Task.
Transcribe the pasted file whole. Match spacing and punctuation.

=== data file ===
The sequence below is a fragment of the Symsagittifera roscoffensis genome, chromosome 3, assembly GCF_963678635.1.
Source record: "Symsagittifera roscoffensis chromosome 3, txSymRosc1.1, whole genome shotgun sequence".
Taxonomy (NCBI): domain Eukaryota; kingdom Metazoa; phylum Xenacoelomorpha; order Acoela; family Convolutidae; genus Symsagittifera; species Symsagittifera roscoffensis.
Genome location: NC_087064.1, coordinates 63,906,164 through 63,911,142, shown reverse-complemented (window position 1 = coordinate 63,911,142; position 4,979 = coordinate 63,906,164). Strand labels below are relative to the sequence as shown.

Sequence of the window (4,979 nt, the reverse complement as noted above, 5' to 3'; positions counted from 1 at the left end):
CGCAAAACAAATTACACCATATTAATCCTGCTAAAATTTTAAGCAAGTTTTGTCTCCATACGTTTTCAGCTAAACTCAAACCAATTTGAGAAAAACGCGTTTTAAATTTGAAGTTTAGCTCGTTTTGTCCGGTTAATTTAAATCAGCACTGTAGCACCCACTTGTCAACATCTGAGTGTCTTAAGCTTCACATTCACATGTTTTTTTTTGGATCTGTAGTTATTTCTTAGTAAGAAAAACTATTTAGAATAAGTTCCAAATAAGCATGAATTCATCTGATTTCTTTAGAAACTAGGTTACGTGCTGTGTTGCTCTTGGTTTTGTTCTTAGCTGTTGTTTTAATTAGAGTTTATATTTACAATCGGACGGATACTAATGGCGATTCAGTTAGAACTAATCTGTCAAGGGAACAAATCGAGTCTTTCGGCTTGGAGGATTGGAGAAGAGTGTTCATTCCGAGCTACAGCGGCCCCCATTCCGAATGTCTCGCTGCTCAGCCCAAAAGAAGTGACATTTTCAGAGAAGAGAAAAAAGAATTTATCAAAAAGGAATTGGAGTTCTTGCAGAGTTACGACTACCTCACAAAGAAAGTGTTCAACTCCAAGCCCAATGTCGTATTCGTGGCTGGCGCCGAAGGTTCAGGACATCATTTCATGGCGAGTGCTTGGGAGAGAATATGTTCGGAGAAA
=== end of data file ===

The sequence below is a fragment of the Symsagittifera roscoffensis genome, chromosome 3, assembly GCF_963678635.1.
Source record: "Symsagittifera roscoffensis chromosome 3, txSymRosc1.1, whole genome shotgun sequence".
Taxonomy (NCBI): domain Eukaryota; kingdom Metazoa; phylum Xenacoelomorpha; order Acoela; family Convolutidae; genus Symsagittifera; species Symsagittifera roscoffensis.
Genome location: NC_087064.1, coordinates 63,906,164 through 63,911,142, shown reverse-complemented (window position 1 = coordinate 63,911,142; position 4,979 = coordinate 63,906,164). Strand labels below are relative to the sequence as shown.

Sequence of the window (4,979 nt, the reverse complement as noted above, 5' to 3'; positions counted from 1 at the left end):
CGCAAAACAAATTACACCATATTAATCCTGCTAAAATTTTAAGCAAGTTTTGTCTCCATACGTTTTCAGCTAAACTCAAACCAATTTGAGAAAAACGCGTTTTAAATTTGAAGTTTAGCTCGTTTTGTCCGGTTAATTTAAATCAGCACTGTAGCACCCACTTGTCAACATCTGAGTGTCTTAAGCTTCACATTCACATGTTTTTTTTTGGATCTGTAGTTATTTCTTAGTAAGAAAAACTATTTAGAATAAGTTCCAAATAAGCATGAATTCATCTGATTTCTTTAGAAACTAGGTTACGTGCTGTGTTGCTCTTGGTTTTGTTCTTAGCTGTTGTTTTAATTAGAGTTTATATTTACAATCGGACGGATACTAATGGCGATTCAGTTAGAACTAATCTGTCAAGGGAACAAATCGAGTCTTTCGGCTTGGAGGATTGGAGAAGAGTGTTCATTCCGAGCTACAGCGGCCCCCATTCCGAATGTCTCGCTGCTCAGCCCAAAAGAAGTGACATTTTCAGAGAAGAGAAAAAAGAATTTATCAAAAAGGAATTGGAGTTCTTGCAGAGTTACGACTACCTCACAAAGAAAGTGTTCAACTCCAAGCCCAATGTCGTATTCGTGGCTGGCGCCGAAGGTTCAGGACATCATTTCATGGCGAGTGCTTGGGAGAGAATATGTTCGGAGAAA